This study had several limitations to consider. First, the study size was small and limited by selection bias. Therefore, our data are best interpreted by looking at our data along with the results from other studies about peripheral IJs. Second, as described above, our hospital patient safety committee compelled us to change our protocol during the course of data collection. This resulted in a change in the technique used for the procedure from nonsterile to sterile. Ideally, the entire study would have been done with nonsterile attire to provide more evidence that sterile attire is unnecessary.
Although we were more diligent about assessing for complications than some of the previous peripheral IJ studies, our protocol for assessing for complications could have resulted in some missed complications, such as delayed presentations of bacteremia. Also, in five cases the provider who attempted the peripheral IJ did not order a CXR after the procedure. It is thus possible (but unlikely) that we missed a pneumothorax. Finally, this study had no comparison group. A randomized trial comparing peripheral IJs to other US-guided peripheral IVs would help elucidate when peripheral IJs should be used in patients with difficult IV access.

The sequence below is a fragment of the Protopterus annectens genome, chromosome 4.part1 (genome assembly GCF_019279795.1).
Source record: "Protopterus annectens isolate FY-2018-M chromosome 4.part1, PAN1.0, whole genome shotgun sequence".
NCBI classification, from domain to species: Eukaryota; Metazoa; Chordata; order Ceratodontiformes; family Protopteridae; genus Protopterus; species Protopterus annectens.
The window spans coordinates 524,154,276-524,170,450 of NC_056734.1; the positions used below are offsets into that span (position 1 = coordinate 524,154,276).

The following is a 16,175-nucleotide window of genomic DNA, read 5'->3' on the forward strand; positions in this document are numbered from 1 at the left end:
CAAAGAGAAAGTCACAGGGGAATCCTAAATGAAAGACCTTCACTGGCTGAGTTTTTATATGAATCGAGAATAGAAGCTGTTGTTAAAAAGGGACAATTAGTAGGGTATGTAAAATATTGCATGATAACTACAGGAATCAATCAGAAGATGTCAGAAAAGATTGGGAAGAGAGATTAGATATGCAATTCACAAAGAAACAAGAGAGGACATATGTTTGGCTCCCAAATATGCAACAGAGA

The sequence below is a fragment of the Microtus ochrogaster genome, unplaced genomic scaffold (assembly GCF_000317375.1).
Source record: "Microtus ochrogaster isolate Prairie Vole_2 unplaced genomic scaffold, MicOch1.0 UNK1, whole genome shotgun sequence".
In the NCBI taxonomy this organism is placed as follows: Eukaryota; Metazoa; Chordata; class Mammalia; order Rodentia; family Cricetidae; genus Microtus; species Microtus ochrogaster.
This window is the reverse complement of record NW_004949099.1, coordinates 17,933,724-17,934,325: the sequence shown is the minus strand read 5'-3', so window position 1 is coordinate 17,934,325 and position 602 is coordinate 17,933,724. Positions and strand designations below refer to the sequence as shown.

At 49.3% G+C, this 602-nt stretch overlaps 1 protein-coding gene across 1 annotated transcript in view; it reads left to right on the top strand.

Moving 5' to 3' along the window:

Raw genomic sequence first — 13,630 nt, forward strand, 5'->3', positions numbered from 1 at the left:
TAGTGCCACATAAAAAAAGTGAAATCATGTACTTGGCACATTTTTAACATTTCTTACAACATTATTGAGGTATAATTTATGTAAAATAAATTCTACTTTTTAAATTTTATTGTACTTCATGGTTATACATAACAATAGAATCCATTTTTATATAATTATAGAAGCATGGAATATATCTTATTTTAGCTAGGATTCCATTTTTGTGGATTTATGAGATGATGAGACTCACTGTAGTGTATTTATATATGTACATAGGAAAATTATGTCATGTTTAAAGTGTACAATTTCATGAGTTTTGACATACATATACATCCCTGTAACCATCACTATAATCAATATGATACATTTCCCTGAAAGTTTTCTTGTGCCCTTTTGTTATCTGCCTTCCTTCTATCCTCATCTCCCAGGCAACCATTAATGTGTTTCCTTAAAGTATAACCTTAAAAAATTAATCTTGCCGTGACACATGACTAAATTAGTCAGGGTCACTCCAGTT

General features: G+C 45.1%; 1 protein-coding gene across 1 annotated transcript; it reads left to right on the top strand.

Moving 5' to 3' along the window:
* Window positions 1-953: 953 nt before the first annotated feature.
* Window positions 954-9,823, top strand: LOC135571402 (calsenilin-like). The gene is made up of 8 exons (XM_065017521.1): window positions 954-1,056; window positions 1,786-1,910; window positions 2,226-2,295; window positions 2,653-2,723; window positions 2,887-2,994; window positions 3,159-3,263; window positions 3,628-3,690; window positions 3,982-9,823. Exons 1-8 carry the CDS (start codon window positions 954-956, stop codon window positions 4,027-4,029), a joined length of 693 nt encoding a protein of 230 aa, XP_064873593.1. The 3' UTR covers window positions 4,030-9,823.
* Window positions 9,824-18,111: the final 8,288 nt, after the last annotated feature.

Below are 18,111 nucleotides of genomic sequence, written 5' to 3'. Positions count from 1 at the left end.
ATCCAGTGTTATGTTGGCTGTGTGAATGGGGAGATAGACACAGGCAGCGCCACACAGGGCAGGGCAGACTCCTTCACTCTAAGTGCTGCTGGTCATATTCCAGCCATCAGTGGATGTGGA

This study adds to the growing body of literature that suggests that peripheral IJs are a fast, safe, and easy alternative means for establishing IV access on patients with difficult IV access.
Section Editor: Shane Summers, MD
Full text available through open access at http://escholarship.org/uc/uciem_westjem
Address for Correspondence: Tony Zitek, MD, University of Nevada, Las Vegas School of Medicine, Department of Emergency Medicine, 901 Rancho Lane, Ste 135, Las Vegas, Nevada, 89106. Email: email@example.com. 9 / 2018; 19:808 – 812
Submission history: Revision received February 8, 2018; Submitted June 2, 2018; Accepted June 14, 2018
Conflicts of Interest: By the WestJEM article submission agreement, all authors are required to disclose all affiliations, funding sources and financial or management relationships that could be perceived as potential sources of bias. No author has professional or financial relationships with any companies that are relevant to this study. There are no conflicts of interest or sources of funding to declare.